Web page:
“…thinking about what hand dominance you are which way to stand on which side of the patient and then cos you are kinda doing, you know ideally when you are slice through somebody’s skin you want to be in control with your most dominant hand, but then your bougie, to get the bougie in you don’t really want to let go of your scalpel so working out what to do with your hands basically that was really useful thing. (TW34—FPII)

With greater mastery of the technical skill, came greater confidence, which in turn aided a more proficient technical ability. Over the course of the six months of training, a major success noted by the team (see also Berwick et al., 2019) was that both confidence and competence grew, and there was a markedly more resounding acceptance of performing emergency FONA by SCT as a normal part of managing a failing airway The training was also seen to remove the anxieties surrounding ‘Plan D’ of the DAS Guidelines, and normalise it as an anaesthetic procedure:

“I’d feel less anxious about actually having to do it for the person in real life and less ‘Oh God is this actually happening to me?’ and just be like, ‘Well, I’ve done what I can so far, I can’t intubate them, definitely can’t ventilate them and the next step is this…’. Hopefully it would be less of a barrier to actually perform that next step after having done all the practice and all the teachings and stuff now. So, I think if I had to do it in real life, I would probably be more confident about it and less hesitant. (LS34—FPII)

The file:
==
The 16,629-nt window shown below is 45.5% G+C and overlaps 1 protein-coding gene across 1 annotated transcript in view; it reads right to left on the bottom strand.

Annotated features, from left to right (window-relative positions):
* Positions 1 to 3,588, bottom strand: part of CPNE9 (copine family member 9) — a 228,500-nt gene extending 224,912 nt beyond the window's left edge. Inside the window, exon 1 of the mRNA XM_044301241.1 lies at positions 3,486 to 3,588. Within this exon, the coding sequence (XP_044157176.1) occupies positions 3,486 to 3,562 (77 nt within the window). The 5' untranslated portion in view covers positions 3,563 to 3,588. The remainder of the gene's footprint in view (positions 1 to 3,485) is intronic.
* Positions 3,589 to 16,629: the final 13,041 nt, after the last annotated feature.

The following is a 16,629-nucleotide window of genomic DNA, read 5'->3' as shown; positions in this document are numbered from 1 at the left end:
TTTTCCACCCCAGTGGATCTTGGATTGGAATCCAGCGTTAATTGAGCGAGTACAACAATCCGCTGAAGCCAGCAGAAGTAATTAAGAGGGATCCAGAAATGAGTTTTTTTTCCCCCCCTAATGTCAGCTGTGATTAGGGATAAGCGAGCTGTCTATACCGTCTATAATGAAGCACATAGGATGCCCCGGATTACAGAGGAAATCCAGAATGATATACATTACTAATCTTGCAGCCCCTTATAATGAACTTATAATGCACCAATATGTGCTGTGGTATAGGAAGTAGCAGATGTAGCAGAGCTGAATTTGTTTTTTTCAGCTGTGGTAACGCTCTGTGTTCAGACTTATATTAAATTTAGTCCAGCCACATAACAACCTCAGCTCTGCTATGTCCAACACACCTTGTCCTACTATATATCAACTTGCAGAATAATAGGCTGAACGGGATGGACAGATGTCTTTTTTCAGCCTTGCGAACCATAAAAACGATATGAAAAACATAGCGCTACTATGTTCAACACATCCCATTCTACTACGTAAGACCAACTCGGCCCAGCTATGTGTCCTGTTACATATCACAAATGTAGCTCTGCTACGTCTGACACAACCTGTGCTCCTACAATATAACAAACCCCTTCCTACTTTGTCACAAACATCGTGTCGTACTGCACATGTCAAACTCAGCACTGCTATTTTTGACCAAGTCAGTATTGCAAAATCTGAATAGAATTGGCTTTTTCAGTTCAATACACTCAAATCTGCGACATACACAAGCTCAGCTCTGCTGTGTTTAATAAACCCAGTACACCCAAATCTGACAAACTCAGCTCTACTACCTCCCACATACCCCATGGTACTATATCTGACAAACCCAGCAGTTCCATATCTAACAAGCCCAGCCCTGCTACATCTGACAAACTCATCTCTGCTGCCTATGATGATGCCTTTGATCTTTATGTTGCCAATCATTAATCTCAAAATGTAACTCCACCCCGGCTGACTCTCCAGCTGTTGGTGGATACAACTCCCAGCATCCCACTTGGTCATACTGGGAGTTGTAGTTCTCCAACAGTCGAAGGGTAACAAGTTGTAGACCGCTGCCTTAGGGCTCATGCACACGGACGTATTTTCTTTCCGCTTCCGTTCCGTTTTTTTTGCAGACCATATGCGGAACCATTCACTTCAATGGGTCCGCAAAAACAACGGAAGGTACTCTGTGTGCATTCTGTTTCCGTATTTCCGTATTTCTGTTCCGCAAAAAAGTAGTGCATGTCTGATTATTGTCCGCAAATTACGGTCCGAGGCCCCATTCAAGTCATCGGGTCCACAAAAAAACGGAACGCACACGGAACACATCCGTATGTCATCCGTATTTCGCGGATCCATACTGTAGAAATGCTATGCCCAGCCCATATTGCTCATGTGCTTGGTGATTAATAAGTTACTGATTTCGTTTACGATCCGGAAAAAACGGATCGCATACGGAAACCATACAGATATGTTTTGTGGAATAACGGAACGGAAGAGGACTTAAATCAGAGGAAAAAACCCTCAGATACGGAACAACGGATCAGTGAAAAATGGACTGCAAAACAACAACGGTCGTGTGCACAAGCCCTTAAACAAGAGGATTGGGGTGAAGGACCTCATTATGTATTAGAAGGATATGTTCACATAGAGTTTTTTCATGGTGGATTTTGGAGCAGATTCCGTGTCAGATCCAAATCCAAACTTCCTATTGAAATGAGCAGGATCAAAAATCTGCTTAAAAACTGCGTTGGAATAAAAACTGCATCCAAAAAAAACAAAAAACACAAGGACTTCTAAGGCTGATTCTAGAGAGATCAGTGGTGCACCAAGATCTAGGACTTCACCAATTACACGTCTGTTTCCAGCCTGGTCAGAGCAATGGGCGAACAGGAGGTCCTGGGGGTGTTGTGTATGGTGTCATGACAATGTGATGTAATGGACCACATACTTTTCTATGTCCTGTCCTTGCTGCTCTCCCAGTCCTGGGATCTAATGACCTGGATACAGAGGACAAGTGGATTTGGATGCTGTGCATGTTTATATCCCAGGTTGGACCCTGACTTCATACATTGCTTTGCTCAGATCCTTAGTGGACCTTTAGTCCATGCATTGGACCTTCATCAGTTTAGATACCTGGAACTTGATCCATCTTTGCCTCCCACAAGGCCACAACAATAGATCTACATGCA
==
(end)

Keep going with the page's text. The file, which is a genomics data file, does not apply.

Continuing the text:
The training was reported by participants to not only elevate self-reported confidence, and competence in the skill of, and actually performing emergency FONA by SCT, but also reinforcing to participants that the procedure is necessary and permissible, with it in fact being recommended in the DAS Guidelines, thus allowing for acceptance of the procedure as part of an Anaesthetists arsenal of techniques to effectively manage an airway. The training also allowed for participants to reconcile their Identity as an Anaesthetist with the need for them to become a Surgeon temporarily for the period of time it took to carry out the procedure before transitioning back into the Anaesthetist role once again. From the data, it can be see this comprehensive training programme enabled participants to feel able to smoothly transition into taking on ‘The Role of a Temporary Surgeon’ with both the confidence and the technical competency to carry out emergency FONA by SCT, but also, and perhaps more importantly, this ‘Training to Reconcile Identities’ offered participants acceptance of the procedure which allowed them to return to their ‘Identity as an Anaesthetist’ without the psychological distress about the procedure and situation itself (i.e. causing harm to the patient and failing to maintain an airway), they had all once reported prior to the training.

Discussion

Emergency FONA represents a high-pressure, life-threatening scenario, even to experienced Anaesthetists. Whilst fortunately rare, outcomes following a CICO can be disastrous, and therefore all Anaesthetists, not just Specialist Trainees, are required to be trained in its management. To date, this has largely taken the form of simulation and the rehearsal of technical skills on manikins and cadaveric pro-sections. Historically, anaesthetic training in the UK has focussed on developing technical skills and clinical decision making. More recently there has been increased attention on the importance of human factors, non-technical skills, in clinical practice, especially in emergency situations and multi-disciplinary training [6, 8, 37].